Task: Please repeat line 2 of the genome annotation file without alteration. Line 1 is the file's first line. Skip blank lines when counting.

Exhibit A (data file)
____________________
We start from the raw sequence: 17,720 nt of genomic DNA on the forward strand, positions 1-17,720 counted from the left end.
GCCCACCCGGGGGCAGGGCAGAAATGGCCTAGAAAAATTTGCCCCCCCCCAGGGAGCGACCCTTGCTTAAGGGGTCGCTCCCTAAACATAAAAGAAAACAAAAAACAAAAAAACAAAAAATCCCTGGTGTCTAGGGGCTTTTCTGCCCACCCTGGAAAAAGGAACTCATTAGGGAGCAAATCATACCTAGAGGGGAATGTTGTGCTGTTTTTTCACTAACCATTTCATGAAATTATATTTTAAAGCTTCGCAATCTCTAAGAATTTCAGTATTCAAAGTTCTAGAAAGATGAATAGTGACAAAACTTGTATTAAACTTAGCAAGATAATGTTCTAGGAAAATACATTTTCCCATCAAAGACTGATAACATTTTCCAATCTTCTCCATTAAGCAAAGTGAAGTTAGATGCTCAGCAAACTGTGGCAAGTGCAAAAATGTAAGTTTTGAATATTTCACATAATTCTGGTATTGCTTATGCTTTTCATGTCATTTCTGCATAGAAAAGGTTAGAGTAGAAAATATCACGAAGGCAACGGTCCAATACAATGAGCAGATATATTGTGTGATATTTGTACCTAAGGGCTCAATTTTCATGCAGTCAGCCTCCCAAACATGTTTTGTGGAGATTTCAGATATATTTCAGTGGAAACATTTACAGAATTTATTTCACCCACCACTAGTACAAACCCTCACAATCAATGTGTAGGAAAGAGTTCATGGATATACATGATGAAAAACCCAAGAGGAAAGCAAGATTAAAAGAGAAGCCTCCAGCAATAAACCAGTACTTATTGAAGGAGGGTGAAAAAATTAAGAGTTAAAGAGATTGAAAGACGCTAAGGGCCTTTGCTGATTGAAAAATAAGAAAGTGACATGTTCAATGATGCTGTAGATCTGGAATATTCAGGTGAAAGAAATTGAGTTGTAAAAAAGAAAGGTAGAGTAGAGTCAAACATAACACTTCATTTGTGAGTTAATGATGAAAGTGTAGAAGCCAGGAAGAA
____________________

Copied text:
GCCCACCCGGGGGCAGGGCAGAAATGGCCTAGAAAAATTTGCCCCCCCCCAGGGAGCGACCCTTGCTTAAGGGGTCGCTCCCTAAACATAAAAGAAAACAAAAAACAAAAAAACAAAAAATCCCTGGTGTCTAGGGGCTTTTCTGCCCACCCTGGAAAAAGGAACTCATTAGGGAGCAAATCATACCTAGAGGGGAATGTTGTGCTGTTTTTTCACTAACCATTTCATGAAATTATATTTTAAAGCTTCGCAATCTCTAAGAATTTCAGTATTCAAAGTTCTAGAAAGATGAATAGTGACAAAACTTGTATTAAACTTAGCAAGATAATGTTCTAGGAAAATACATTTTCCCATCAAAGACTGATAACATTTTCCAATCTTCTCCATTAAGCAAAGTGAAGTTAGATGCTCAGCAAACTGTGGCAAGTGCAAAAATGTAAGTTTTGAATATTTCACATAATTCTGGTATTGCTTATGCTTTTCATGTCATTTCTGCATAGAAAAGGTTAGAGTAGAAAATATCACGAAGGCAACGGTCCAATACAATGAGCAGATATATTGTGTGATATTTGTACCTAAGGGCTCAATTTTCATGCAGTCAGCCTCCCAAACATGTTTTGTGGAGATTTCAGATATATTTCAGTGGAAACATTTACAGAATTTATTTCACCCACCACTAGTACAAACCCTCACAATCAATGTGTAGGAAAGAGTTCATGGATATACATGATGAAAAACCCAAGAGGAAAGCAAGATTAAAAGAGAAGCCTCCAGCAATAAACCAGTACTTATTGAAGGAGGGTGAAAAAATTAAGAGTTAAAGAGATTGAAAGACGCTAAGGGCCTTTGCTGATTGAAAAATAAGAAAGTGACATGTTCAATGATGCTGTAGATCTGGAATATTCAGGTGAAAGAAATTGAGTTGTAAAAAAGAAAGGTAGAGTAGAGTCAAACATAACACTTCATTTGTGAGTTAATGATGAAAGTGTAGAAGCCAGGAAGAA